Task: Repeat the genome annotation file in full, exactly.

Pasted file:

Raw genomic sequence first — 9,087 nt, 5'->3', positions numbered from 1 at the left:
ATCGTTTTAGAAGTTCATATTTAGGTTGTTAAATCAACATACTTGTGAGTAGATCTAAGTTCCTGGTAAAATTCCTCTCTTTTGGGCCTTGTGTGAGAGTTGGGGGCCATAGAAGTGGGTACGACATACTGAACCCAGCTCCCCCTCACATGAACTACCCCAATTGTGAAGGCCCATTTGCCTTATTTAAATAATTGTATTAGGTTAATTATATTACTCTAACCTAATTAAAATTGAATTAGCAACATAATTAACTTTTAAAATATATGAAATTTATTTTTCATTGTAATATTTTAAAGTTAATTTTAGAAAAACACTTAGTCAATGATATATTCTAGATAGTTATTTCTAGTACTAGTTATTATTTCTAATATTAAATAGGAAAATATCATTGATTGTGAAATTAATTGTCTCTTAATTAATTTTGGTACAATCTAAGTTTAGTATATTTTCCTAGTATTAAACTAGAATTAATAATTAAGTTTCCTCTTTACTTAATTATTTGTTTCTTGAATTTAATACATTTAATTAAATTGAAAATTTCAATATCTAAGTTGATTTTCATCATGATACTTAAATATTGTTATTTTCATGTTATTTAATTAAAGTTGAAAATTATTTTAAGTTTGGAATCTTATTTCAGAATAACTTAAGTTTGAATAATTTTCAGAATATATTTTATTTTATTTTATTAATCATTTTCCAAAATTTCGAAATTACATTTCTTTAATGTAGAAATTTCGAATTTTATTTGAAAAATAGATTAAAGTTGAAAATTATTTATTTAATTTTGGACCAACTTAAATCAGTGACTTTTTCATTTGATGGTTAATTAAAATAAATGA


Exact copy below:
Raw genomic sequence first — 9,087 nt, 5'->3', positions numbered from 1 at the left:
ATCGTTTTAGAAGTTCATATTTAGGTTGTTAAATCAACATACTTGTGAGTAGATCTAAGTTCCTGGTAAAATTCCTCTCTTTTGGGCCTTGTGTGAGAGTTGGGGGCCATAGAAGTGGGTACGACATACTGAACCCAGCTCCCCCTCACATGAACTACCCCAATTGTGAAGGCCCATTTGCCTTATTTAAATAATTGTATTAGGTTAATTATATTACTCTAACCTAATTAAAATTGAATTAGCAACATAATTAACTTTTAAAATATATGAAATTTATTTTTCATTGTAATATTTTAAAGTTAATTTTAGAAAAACACTTAGTCAATGATATATTCTAGATAGTTATTTCTAGTACTAGTTATTATTTCTAATATTAAATAGGAAAATATCATTGATTGTGAAATTAATTGTCTCTTAATTAATTTTGGTACAATCTAAGTTTAGTATATTTTCCTAGTATTAAACTAGAATTAATAATTAAGTTTCCTCTTTACTTAATTATTTGTTTCTTGAATTTAATACATTTAATTAAATTGAAAATTTCAATATCTAAGTTGATTTTCATCATGATACTTAAATATTGTTATTTTCATGTTATTTAATTAAAGTTGAAAATTATTTTAAGTTTGGAATCTTATTTCAGAATAACTTAAGTTTGAATAATTTTCAGAATATATTTTATTTTATTTTATTAATCATTTTCCAAAATTTCGAAATTACATTTCTTTAATGTAGAAATTTCGAATTTTATTTGAAAAATAGATTAAAGTTGAAAATTATTTATTTAATTTTGGACCAACTTAAATCAGTGACTTTTTCATTTGATGGTTAATTAAAATAAATGA